Our Director Joel Baker is part of a panel of four environmental leaders in Puget Sound who will be interviewed onstage at the Inside Radiolab show next week in Tacoma. Radiolab’s Robert Krulwich will host the January 22nd event at the Pantages Theater where he will interview panelists about Northwest water issues.
In addition to Baker, other panelists include Jennifer Chang of the Puyallup Watershed Initiative, Ryan Mello, Executive Director of Pierce Conservation District and Sheida Sahandy, Executive Director of the Puget Sound Partnership.
Radiolab’s quirky take on science has made it one of the Internet’s most popular podcasts, with more than 4 million downloads. It is also broadcast on over 450 public radio stations around the country. The live theater presentation will go behind the scenes of the show, with Krulwich talking about how he and his co-host Jad Abumrad create some of radio’s most compelling science journalism. The show begins at 7:30.
Read more about the event.
The state today adopted a series of human wellbeing indicators for Puget Sound. The project was led by PSI social scientist Kelly Biedenweg and was featured in a story published by UW News and picked up by several news outlets.
July 29, 2015
Healthier Puget Sound depends on healthy people, report finds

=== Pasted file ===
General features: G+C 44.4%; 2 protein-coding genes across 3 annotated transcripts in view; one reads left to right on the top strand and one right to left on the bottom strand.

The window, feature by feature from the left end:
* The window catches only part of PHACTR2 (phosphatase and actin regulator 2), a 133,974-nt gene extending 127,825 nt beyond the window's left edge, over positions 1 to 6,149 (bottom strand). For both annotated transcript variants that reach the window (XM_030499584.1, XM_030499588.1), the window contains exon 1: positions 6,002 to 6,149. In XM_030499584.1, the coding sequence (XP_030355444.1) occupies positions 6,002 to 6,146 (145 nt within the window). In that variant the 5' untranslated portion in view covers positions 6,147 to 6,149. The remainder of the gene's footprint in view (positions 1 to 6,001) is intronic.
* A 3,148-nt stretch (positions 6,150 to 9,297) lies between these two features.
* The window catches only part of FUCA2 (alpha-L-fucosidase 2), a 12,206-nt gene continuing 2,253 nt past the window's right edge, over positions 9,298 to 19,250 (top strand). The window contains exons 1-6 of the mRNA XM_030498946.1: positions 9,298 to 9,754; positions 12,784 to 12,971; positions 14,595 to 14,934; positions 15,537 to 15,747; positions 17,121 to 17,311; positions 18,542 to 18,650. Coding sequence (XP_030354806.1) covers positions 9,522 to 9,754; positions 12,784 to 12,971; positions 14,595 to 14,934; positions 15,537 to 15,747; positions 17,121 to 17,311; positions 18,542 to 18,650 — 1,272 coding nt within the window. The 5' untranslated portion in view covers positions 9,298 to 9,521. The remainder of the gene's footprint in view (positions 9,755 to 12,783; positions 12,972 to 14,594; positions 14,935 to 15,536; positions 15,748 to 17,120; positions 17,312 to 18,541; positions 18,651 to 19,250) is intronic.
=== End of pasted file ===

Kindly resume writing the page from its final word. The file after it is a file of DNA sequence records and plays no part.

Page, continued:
A thriving Puget Sound depends on healthy habitat that can support the animals and plants that live here. Shellfish free of toxins, salmon dashing up streams and forests full of diversity all are important benchmarks for the full restoration of Puget Sound.
Photo: Puget Sound Partnership
But what about the people who live here? Should our well-being and the aspects we care most about in the natural world bear any weight on the plans — and money — being poured into cleaning up the Sound?
They should, according to the state agency tasked with organizing the recovery of Puget Sound. Continue reading
One of our collaborators made news this week for his pilot study quantifying marijuana use in Seattle and Tacoma. Dan Burgard, a chemist at the University of Puget Sound, is analyzing wastewater from sewage treatment plants to identify levels of metabolized THC. The study is designed to determine if new recreational marijuana laws are leading to an increase in marijuana use. It will also look at trends over time, and how the legal trade of marijuana compares with the black market. Burgard is using analytical equipment at the Center for Urban Waters for his study.